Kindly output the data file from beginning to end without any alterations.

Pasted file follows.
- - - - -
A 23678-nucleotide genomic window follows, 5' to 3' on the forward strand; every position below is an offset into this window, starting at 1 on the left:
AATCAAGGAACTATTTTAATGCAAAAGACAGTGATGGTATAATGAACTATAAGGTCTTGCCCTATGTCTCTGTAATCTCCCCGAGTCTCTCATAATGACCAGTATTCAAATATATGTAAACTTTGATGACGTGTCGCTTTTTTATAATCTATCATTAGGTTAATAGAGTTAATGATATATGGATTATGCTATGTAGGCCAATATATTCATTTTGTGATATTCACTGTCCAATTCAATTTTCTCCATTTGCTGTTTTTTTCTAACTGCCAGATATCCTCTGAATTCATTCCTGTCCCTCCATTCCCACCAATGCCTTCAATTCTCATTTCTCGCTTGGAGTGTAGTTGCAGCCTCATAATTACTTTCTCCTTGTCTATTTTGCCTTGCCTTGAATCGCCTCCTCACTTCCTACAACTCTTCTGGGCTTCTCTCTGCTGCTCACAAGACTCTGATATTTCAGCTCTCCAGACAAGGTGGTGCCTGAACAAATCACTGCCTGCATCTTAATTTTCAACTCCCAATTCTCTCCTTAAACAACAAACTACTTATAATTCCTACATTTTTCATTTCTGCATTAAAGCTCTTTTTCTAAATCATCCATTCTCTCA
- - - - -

A 23678-nucleotide genomic window follows, 5' to 3' on the forward strand; every position below is an offset into this window, starting at 1 on the left:
AATCAAGGAACTATTTTAATGCAAAAGACAGTGATGGTATAATGAACTATAAGGTCTTGCCCTATGTCTCTGTAATCTCCCCGAGTCTCTCATAATGACCAGTATTCAAATATATGTAAACTTTGATGACGTGTCGCTTTTTTATAATCTATCATTAGGTTAATAGAGTTAATGATATATGGATTATGCTATGTAGGCCAATATATTCATTTTGTGATATTCACTGTCCAATTCAATTTTCTCCATTTGCTGTTTTTTTCTAACTGCCAGATATCCTCTGAATTCATTCCTGTCCCTCCATTCCCACCAATGCCTTCAATTCTCATTTCTCGCTTGGAGTGTAGTTGCAGCCTCATAATTACTTTCTCCTTGTCTATTTTGCCTTGCCTTGAATCGCCTCCTCACTTCCTACAACTCTTCTGGGCTTCTCTCTGCTGCTCACAAGACTCTGATATTTCAGCTCTCCAGACAAGGTGGTGCCTGAACAAATCACTGCCTGCATCTTAATTTTCAACTCCCAATTCTCTCCTTAAACAACAAACTACTTATAATTCCTACATTTTTCATTTCTGCATTAAAGCTCTTTTTCTAAATCATCCATTCTCTCA